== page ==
Thousands of Palestinians across the West Bank and Gaza rallied Thursday in solidarity with Israeli-held prisoners.
To mark Prisoners Day, Palestinians took to the streets in the West Bank city of Ramallah, where president of the Palestinian Authority Mahmoud Abbas has his headquarters, and hundreds took part in early rallies in the Hamas-run Gaza Strip late Wednesday.
In the southern West Bank city of Hebron, some 2,000 people marched, carrying photos of prisoners and waving Palestinian flags, and another 1,000 protested in the northern city of Nablus.
“We support our prisoners!” read banners.
Palestinian Authority security forces were unable to prevent the marchers from drawing close to the Jewish enclave in Hebron and dozens of demonstrators began throwing rocks at an IDF post in the area.
Israeli security forces used tear gas, stun grenades, and other riot control methods in an effort to push the rioters back.
The row over prisoners caused a new deadlock in US-brokered peace talks in late March, just a month ahead of their deadline, when Israel reneged on its commitment to release a fourth and final batch of Palestinian inmates. Israel refused to proceed with the release because the PA demanded the inclusion of Israeli-Arabs in the group, and because Abbas had not committed to continuing peace talks beyond April 29.
The Palestinians retaliated by seeking membership of several international treaties, breaking their own commitment under the talks which US Secretary of State John Kerry launched last July.
“Prisoners Day has extra importance this year,” said the Palestinian Prisoners Club head, Abdel Al al-Anani. “The prisoners issue has become one of global significance, since it is the reason that peace talks have almost collapsed.”
A one-day hunger strike was being observed by inmates to mark the annual show of solidarity with the nearly 5,000 Palestinian prisoners held in Israeli jails, PA prisoners minister Issa Qaraqe said.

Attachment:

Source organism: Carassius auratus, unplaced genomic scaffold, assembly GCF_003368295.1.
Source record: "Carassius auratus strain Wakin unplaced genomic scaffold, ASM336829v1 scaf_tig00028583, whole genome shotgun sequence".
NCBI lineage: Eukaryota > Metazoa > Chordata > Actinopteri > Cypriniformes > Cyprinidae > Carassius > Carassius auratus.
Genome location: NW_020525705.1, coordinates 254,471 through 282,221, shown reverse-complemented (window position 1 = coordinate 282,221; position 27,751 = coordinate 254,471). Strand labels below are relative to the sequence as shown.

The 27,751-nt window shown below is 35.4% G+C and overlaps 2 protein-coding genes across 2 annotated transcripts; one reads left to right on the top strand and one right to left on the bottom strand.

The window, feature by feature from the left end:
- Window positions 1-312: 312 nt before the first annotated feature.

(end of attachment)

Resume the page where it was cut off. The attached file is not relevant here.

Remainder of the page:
Israel has so far released 78 of the 104 prisoners it pledged to free during nine months of peace talks, most of them imprisoned since before the Oslo Accords.
But it refused to free the final batch, using it as a bargaining chip to convince the Palestinians to extend negotiations until the end of the year.
The Palestinians demand their release before any discussion of an extension.
But Islamist group Hamas, which governs Gaza, opposes all negotiations with Israel and regards the Palestinian Authority’s meetings with its sworn enemy as “illegitimate.”
“We are sending a message to the Palestinian negotiators: Forget this farce, the futile negotiations, and come back to the resistance which freed prisoners,” a Hamas member said in a speech at Wednesday’s rally.
In June 2006, a group of Hamas and other militants snuck into Israel through a cross-border tunnel, seized Israeli soldier Gilad Shalit and took their prisoner back to Gaza the same way. He was released on October 18, 2011 in exchange for 1,027 Palestinians held in Israeli prisons.
According to Israeli rights group B’Tselem, Israel is holding 4,881 Palestinian prisoners, including 175 in administrative detention where they can be detained without charge for renewable six-month periods.
Of that number, 183 are minors, B’Tselem says.